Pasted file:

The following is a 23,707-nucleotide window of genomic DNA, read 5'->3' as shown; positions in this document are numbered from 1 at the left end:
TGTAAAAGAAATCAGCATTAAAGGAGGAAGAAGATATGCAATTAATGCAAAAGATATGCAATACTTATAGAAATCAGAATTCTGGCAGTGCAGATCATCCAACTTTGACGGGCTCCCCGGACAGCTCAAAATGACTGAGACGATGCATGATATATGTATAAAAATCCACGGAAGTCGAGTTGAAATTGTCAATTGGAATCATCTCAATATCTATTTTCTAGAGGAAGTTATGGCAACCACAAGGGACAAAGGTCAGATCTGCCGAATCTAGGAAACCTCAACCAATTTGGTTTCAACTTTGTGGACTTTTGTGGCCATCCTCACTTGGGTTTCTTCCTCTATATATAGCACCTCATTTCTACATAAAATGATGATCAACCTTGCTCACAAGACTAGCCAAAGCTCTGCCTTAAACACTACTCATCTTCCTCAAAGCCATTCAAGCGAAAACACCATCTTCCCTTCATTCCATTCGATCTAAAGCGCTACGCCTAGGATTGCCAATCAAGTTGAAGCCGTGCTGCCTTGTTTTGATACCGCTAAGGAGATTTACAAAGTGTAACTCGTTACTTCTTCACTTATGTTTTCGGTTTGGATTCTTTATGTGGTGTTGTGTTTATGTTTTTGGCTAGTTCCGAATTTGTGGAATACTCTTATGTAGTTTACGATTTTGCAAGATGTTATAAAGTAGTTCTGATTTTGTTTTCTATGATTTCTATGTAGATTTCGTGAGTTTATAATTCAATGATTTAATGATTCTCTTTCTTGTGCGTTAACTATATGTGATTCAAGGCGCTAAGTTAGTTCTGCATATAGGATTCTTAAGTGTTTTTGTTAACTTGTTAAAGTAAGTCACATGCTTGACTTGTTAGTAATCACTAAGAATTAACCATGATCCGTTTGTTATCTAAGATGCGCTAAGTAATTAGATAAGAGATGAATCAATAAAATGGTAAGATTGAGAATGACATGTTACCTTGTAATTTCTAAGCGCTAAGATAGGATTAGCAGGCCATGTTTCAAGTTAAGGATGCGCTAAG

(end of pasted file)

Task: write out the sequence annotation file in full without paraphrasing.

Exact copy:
The following is a 23,707-nucleotide window of genomic DNA, read 5'->3' as shown; positions in this document are numbered from 1 at the left end:
TGTAAAAGAAATCAGCATTAAAGGAGGAAGAAGATATGCAATTAATGCAAAAGATATGCAATACTTATAGAAATCAGAATTCTGGCAGTGCAGATCATCCAACTTTGACGGGCTCCCCGGACAGCTCAAAATGACTGAGACGATGCATGATATATGTATAAAAATCCACGGAAGTCGAGTTGAAATTGTCAATTGGAATCATCTCAATATCTATTTTCTAGAGGAAGTTATGGCAACCACAAGGGACAAAGGTCAGATCTGCCGAATCTAGGAAACCTCAACCAATTTGGTTTCAACTTTGTGGACTTTTGTGGCCATCCTCACTTGGGTTTCTTCCTCTATATATAGCACCTCATTTCTACATAAAATGATGATCAACCTTGCTCACAAGACTAGCCAAAGCTCTGCCTTAAACACTACTCATCTTCCTCAAAGCCATTCAAGCGAAAACACCATCTTCCCTTCATTCCATTCGATCTAAAGCGCTACGCCTAGGATTGCCAATCAAGTTGAAGCCGTGCTGCCTTGTTTTGATACCGCTAAGGAGATTTACAAAGTGTAACTCGTTACTTCTTCACTTATGTTTTCGGTTTGGATTCTTTATGTGGTGTTGTGTTTATGTTTTTGGCTAGTTCCGAATTTGTGGAATACTCTTATGTAGTTTACGATTTTGCAAGATGTTATAAAGTAGTTCTGATTTTGTTTTCTATGATTTCTATGTAGATTTCGTGAGTTTATAATTCAATGATTTAATGATTCTCTTTCTTGTGCGTTAACTATATGTGATTCAAGGCGCTAAGTTAGTTCTGCATATAGGATTCTTAAGTGTTTTTGTTAACTTGTTAAAGTAAGTCACATGCTTGACTTGTTAGTAATCACTAAGAATTAACCATGATCCGTTTGTTATCTAAGATGCGCTAAGTAATTAGATAAGAGATGAATCAATAAAATGGTAAGATTGAGAATGACATGTTACCTTGTAATTTCTAAGCGCTAAGATAGGATTAGCAGGCCATGTTTCAAGTTAAGGATGCGCTAAG